Gunn students, faculty, parents, friends, and the community are invited to attend a powerful one-woman show, Shakespeare and the Alchemy of Gender, written and performed by Lisa Wolpe, who will be a guest artist in residence at The Frederick Gunn School next week. The performance is Thursday, October 20, from 8-9 p.m. in the Tisch Family Auditorium of the Thomas S. Perakos Arts and Community Center on campus. Admission is free with general admission seating. No registration is required.
On October 21, Wolpe will host a question and answer session with students in the Advanced Acting class taught by Director of Theatre Arts Kent Burnham, and she will lead a two-hour work session with the cast of the fall play, Men on Boats, which will be performed November 10-12 at The Frederick Gunn School.
Wolpe is an expert on gender-flipping Shakespeare as well as an actress, director, teacher, writer, traveler, and distinguished scholar. Her solo show explores her experiences as an activist for inclusion, diversity, equity, access, and promoting women’s rights and racial equality. It features stories about her family, focusing on her father, Hans Wolpe, a hero in World War II, as well as pieces of Shakespeare, including Shylock, Hamlet, Richard III, and more, elucidating life lessons learned through playing male characters in the Shakespeare Canon.
“Lisa Wolpe’s solo show brings wry humor and Shakespearean insight to a range of wrenchingly difficult subject matters, including sexism, domestic abuse, suicide, and the Holocaust,” according to a review in The New Yorker. “Weaving monologues from her favorite male Shakespeare roles — Lear, Hamlet, Shylock — with reflections on her family history, Wolpe explores her fascination with upending gender conventions as a way to reclaim power in the face of a traumatic past. Many of her family members died in the Holocaust; her father, who confronted Nazis in battle, committed suicide when she was four. Several surviving relatives similarly self-destructed, while, for Wolpe, founding the Los Angeles Women’s Shakespeare Company became a form of salvation. ... it’s hard not to credit Wolpe for fearlessness, sincerity, and good humor.”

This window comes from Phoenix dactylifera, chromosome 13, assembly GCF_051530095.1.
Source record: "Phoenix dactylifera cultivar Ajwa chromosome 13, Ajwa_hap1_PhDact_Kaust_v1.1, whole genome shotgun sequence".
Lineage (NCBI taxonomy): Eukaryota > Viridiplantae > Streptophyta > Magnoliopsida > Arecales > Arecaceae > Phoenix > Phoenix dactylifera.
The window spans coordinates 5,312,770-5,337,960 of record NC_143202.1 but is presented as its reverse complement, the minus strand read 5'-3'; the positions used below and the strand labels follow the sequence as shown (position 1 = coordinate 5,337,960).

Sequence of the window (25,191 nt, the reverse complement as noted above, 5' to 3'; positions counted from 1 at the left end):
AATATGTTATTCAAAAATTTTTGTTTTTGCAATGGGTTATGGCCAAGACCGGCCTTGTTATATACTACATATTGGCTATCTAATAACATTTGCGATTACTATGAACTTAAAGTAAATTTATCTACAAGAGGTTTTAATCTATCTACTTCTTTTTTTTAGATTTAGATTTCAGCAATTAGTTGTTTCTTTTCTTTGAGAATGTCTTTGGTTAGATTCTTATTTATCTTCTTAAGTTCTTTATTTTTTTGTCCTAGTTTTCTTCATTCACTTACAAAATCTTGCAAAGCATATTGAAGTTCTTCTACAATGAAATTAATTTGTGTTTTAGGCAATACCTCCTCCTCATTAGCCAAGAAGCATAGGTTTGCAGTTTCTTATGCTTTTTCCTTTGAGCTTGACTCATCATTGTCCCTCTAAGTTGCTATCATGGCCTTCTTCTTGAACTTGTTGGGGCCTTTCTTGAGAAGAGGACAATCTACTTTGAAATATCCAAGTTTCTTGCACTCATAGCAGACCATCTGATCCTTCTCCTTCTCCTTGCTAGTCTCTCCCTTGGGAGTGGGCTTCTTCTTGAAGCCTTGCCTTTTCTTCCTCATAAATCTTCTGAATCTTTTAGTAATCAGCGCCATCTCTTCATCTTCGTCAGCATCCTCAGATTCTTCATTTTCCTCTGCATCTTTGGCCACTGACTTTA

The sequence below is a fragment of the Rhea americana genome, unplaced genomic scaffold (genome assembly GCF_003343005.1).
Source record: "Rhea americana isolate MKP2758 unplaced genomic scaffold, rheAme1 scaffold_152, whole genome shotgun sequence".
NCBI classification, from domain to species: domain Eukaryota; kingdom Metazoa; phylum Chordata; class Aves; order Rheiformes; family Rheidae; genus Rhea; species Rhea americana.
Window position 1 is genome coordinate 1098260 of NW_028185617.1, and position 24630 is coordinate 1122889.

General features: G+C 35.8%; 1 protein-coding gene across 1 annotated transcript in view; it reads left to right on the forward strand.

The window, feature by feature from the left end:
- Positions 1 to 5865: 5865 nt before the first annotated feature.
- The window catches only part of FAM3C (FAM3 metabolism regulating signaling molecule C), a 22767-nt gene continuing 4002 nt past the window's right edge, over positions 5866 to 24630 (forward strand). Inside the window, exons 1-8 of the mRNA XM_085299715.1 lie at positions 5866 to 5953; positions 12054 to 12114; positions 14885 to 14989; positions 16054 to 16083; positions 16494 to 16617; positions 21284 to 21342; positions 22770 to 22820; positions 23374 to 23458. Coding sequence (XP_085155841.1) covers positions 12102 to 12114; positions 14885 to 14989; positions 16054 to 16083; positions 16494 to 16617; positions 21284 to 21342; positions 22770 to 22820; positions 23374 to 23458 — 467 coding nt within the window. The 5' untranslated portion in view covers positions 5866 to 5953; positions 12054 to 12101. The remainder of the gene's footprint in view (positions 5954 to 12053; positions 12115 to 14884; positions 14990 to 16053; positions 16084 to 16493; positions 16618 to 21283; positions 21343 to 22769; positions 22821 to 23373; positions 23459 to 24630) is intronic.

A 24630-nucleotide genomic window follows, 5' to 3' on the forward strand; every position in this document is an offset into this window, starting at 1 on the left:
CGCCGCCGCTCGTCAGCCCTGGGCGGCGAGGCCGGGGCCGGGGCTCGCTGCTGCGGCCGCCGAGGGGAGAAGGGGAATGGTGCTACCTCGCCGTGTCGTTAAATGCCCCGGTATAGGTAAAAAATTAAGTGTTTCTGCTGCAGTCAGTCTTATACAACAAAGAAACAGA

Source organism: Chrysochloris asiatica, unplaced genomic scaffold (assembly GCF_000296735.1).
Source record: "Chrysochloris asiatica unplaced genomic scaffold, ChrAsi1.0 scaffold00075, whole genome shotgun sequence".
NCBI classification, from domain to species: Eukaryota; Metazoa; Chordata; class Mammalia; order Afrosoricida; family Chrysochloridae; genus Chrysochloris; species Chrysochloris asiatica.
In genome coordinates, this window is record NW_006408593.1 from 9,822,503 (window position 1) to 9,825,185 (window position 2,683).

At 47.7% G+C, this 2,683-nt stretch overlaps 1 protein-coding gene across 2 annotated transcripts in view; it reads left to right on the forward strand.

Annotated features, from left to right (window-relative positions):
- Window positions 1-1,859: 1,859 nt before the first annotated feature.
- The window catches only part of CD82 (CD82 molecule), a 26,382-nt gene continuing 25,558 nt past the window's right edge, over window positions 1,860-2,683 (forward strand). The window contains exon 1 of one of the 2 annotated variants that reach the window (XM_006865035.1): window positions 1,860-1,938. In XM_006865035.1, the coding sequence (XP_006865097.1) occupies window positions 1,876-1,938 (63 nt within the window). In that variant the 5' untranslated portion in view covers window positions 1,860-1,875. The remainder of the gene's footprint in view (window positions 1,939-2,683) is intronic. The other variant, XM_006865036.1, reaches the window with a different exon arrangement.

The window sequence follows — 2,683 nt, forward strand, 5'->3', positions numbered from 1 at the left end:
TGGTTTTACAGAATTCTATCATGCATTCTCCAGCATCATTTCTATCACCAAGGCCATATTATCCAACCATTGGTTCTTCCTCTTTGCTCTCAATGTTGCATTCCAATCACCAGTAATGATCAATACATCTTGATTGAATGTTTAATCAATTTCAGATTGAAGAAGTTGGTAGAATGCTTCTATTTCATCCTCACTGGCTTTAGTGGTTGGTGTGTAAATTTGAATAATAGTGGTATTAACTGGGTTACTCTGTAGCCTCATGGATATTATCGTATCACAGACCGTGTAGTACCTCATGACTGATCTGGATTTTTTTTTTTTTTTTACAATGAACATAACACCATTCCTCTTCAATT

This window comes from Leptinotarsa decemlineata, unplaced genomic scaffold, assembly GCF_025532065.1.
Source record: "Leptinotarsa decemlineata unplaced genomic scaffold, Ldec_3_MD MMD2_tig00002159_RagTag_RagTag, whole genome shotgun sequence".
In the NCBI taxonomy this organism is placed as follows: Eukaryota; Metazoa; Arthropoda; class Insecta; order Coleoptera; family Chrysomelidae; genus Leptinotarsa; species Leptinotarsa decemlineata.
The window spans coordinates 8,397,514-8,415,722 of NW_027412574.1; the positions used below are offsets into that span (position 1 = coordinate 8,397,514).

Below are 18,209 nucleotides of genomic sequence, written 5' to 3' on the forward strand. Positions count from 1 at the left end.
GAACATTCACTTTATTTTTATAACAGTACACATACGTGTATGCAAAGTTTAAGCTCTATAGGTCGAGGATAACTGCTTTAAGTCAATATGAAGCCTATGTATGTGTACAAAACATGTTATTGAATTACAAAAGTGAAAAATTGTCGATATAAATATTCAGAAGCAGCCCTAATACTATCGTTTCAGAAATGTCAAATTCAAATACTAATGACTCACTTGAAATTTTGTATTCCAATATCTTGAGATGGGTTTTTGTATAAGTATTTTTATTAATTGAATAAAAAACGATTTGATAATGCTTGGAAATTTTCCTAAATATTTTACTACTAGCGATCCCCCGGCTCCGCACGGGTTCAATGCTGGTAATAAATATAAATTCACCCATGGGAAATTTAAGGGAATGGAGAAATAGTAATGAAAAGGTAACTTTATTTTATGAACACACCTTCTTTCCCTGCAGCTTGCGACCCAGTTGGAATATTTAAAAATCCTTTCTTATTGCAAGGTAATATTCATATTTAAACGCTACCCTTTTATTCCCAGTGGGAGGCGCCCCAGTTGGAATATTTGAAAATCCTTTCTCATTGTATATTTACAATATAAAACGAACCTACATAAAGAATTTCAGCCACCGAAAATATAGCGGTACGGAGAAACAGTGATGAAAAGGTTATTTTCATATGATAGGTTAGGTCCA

Shakespeare and the Alchemy of Gender has toured internationally to theaters including: The Rose Playhouse, King’s College, and Central School of Music and Drama in London, Warwick University and Shakespeare’s Birthplace Trust in Stratford-Upon-Avon in the United Kingdom; Prague Shakespeare Company in the Czech Republic; Bremer Shakespeare, Bremen, Germany; San Francisco Shakespeare Festival; Colorado Shakespeare Festival; Utah Shakespeare Festival; Oregon Shakespeare Festival; Orlando Shakespeare Festival; Whittier College, California, University of California, Santa Barbara, the University of Rhode Island, Boston University, University of North Carolina, University of Georgia and more.
Wolpe has directed and taught Shakespeare at NYU, Emerson, UCLA, USC, Cal Poly Pomona, Whittier College, ACT San Francisco, Boston University, MIT, the American Shakespeare Center, University of Colorado, Boulder, the Royal Academy of Dramatic Art, King’s College, and the Royal Central School of Speech and Drama in London. Honors include: The L.A. Drama Critic’s Award for Sustained Excellence; Sidney Berger Award for Excellence from the Shakespeare Theater Association; NBC News’ “Local Hero;” Jacob Bronowski Award for Theater Excellence; Women in Theater’s “Red Carpet” and “Woman of the Year” Awards; Women’s Theater Festival’s “Rainbow Award” for promoting Diversity; “Sustained Excellence” Award from Playwrights Arena; the Key to Harlem; two Congressional Certificates of Merit; Whittier College’s Distinguished Artist Award; University of Colorado “First Scholar” and “Roe Green Visiting Artist” appointments.
In 1993, Wolpe founded the all-female, multicultural Los Angeles Women’s Shakespeare Company (22 seasons), where she worked with over 1,000 women and girls, bringing their voices onto the stage and into the world. In London she created the TranShakespeare project. She holds the distinction of performing more leading male Shakespearean roles in professional theatre productions than any actress in history.